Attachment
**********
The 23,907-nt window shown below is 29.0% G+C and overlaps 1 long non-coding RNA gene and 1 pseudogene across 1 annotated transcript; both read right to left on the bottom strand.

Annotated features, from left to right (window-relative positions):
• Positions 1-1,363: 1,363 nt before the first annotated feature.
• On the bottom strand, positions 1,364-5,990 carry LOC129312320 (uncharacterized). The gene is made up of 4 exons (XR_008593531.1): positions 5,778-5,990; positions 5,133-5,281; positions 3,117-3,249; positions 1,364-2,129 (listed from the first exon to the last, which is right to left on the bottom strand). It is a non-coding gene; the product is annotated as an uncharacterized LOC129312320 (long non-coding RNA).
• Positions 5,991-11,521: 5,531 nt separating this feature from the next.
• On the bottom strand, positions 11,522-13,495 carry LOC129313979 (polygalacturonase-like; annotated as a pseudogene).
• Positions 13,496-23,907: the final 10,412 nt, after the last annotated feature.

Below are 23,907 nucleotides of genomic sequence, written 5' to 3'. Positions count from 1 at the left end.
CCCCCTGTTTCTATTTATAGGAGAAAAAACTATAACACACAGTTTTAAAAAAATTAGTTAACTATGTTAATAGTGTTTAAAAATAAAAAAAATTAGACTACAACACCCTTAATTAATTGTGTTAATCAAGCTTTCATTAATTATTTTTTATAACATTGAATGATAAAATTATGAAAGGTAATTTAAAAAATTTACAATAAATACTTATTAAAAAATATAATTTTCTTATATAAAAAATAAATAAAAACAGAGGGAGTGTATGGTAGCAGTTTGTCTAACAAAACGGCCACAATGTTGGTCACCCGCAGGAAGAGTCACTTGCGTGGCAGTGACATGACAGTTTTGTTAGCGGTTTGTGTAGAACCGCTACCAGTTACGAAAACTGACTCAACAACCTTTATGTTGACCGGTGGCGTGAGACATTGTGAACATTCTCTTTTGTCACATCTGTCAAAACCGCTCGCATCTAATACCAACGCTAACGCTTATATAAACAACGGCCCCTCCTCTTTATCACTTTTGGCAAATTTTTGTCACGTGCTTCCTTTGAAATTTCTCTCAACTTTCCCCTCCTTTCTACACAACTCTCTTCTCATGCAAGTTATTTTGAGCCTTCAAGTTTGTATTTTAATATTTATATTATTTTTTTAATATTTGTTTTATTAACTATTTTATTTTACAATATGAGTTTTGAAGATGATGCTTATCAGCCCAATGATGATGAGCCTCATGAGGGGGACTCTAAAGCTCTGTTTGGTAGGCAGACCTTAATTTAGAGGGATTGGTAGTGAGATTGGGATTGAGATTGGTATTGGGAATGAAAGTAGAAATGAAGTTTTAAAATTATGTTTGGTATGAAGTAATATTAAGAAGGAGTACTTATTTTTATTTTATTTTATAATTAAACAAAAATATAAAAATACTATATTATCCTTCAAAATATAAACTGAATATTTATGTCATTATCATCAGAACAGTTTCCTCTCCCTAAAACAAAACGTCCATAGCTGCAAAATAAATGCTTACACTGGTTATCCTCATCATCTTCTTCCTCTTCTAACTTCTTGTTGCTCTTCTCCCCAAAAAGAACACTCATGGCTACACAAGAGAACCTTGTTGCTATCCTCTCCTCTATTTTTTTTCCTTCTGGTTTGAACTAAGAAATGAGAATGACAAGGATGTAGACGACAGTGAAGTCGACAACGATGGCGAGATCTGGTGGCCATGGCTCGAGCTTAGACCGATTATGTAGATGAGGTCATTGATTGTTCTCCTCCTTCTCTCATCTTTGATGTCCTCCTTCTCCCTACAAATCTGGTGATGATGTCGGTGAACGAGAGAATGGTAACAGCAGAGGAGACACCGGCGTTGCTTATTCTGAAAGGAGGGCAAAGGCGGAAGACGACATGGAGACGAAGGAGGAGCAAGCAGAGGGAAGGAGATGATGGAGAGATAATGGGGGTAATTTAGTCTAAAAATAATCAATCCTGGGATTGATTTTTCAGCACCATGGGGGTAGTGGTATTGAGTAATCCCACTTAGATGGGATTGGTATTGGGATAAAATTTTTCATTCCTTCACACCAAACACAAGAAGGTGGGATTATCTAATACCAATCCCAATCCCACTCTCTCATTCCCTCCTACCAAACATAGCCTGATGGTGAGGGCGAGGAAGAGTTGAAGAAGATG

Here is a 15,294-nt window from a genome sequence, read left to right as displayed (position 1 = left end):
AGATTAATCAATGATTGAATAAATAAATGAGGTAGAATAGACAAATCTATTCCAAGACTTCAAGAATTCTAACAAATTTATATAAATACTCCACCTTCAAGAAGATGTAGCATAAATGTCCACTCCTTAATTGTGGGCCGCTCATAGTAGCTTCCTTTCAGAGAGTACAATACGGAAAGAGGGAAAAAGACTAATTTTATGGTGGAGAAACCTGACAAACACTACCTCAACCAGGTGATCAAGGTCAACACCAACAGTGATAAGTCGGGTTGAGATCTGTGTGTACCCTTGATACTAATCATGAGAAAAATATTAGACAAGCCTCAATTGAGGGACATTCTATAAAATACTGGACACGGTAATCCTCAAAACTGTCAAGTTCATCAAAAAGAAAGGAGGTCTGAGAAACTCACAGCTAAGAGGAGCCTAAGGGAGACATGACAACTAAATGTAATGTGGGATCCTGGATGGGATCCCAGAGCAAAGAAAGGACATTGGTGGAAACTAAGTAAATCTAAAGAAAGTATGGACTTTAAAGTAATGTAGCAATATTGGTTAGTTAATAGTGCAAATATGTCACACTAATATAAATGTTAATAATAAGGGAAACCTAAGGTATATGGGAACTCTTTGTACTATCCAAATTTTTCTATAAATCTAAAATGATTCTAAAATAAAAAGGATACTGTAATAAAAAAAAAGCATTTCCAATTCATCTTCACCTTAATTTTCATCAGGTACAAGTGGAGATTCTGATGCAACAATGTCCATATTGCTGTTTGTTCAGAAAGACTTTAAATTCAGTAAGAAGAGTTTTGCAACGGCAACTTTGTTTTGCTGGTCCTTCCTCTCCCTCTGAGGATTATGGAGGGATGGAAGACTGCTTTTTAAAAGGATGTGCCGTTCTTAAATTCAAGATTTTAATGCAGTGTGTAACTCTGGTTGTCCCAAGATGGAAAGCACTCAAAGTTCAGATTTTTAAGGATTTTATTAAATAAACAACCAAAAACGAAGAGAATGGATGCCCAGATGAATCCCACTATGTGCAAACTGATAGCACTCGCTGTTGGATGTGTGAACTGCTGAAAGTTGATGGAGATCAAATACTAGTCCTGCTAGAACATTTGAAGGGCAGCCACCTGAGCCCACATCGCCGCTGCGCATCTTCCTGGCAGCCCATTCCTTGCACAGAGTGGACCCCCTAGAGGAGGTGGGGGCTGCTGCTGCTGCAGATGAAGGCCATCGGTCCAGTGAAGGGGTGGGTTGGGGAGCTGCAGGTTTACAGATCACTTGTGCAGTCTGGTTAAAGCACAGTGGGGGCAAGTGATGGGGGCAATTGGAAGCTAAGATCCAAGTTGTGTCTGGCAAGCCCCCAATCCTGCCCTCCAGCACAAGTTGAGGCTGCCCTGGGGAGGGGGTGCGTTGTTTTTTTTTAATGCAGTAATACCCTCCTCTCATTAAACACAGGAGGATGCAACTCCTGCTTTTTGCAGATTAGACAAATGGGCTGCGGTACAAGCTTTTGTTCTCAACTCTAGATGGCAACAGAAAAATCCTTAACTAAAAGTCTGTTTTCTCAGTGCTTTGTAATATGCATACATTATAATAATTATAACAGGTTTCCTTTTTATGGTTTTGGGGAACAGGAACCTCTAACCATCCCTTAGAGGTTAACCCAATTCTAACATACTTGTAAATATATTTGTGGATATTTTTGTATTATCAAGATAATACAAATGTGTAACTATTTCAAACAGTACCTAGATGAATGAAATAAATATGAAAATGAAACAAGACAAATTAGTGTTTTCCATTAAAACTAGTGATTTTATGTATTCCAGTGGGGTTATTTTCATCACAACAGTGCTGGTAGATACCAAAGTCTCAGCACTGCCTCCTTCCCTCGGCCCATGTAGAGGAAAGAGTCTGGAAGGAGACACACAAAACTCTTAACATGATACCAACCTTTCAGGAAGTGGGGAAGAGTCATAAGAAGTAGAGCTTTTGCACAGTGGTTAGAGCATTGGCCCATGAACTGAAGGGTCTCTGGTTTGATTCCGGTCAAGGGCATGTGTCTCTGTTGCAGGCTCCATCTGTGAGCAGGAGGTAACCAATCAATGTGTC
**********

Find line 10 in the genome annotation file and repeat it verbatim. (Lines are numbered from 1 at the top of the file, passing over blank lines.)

Here is a 15,294-nt window from a genome sequence, read left to right as displayed (position 1 = left end):